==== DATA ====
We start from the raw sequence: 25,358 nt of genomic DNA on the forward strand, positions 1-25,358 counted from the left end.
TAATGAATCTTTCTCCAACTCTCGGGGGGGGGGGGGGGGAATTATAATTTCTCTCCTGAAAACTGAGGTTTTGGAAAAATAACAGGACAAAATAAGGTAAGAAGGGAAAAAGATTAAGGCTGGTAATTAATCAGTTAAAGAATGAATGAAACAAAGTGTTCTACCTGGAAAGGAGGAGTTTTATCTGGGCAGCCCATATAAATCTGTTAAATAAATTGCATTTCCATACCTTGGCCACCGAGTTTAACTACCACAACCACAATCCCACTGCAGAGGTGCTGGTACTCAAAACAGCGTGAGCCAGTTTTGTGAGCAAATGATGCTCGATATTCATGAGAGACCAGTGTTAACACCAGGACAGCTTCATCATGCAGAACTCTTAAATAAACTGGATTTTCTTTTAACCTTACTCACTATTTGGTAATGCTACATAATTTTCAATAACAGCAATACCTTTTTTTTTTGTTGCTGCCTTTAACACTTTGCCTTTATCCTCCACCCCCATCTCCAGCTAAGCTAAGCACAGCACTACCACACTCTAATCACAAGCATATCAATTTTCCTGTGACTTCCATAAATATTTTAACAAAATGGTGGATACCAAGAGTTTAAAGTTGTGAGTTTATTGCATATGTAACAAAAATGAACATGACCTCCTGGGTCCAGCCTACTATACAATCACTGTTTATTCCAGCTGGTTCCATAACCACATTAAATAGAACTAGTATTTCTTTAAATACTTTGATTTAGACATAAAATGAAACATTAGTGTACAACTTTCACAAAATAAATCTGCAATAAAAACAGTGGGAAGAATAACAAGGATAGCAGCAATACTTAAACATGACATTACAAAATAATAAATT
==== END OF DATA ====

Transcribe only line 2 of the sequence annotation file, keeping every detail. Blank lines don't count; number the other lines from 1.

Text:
TAATGAATCTTTCTCCAACTCTCGGGGGGGGGGGGGGGGAATTATAATTTCTCTCCTGAAAACTGAGGTTTTGGAAAAATAACAGGACAAAATAAGGTAAGAAGGGAAAAAGATTAAGGCTGGTAATTAATCAGTTAAAGAATGAATGAAACAAAGTGTTCTACCTGGAAAGGAGGAGTTTTATCTGGGCAGCCCATATAAATCTGTTAAATAAATTGCATTTCCATACCTTGGCCACCGAGTTTAACTACCACAACCACAATCCCACTGCAGAGGTGCTGGTACTCAAAACAGCGTGAGCCAGTTTTGTGAGCAAATGATGCTCGATATTCATGAGAGACCAGTGTTAACACCAGGACAGCTTCATCATGCAGAACTCTTAAATAAACTGGATTTTCTTTTAACCTTACTCACTATTTGGTAATGCTACATAATTTTCAATAACAGCAATACCTTTTTTTTTTGTTGCTGCCTTTAACACTTTGCCTTTATCCTCCACCCCCATCTCCAGCTAAGCTAAGCACAGCACTACCACACTCTAATCACAAGCATATCAATTTTCCTGTGACTTCCATAAATATTTTAACAAAATGGTGGATACCAAGAGTTTAAAGTTGTGAGTTTATTGCATATGTAACAAAAATGAACATGACCTCCTGGGTCCAGCCTACTATACAATCACTGTTTATTCCAGCTGGTTCCATAACCACATTAAATAGAACTAGTATTTCTTTAAATACTTTGATTTAGACATAAAATGAAACATTAGTGTACAACTTTCACAAAATAAATCTGCAATAAAAACAGTGGGAAGAATAACAAGGATAGCAGCAATACTTAAACATGACATTACAAAATAATAAATT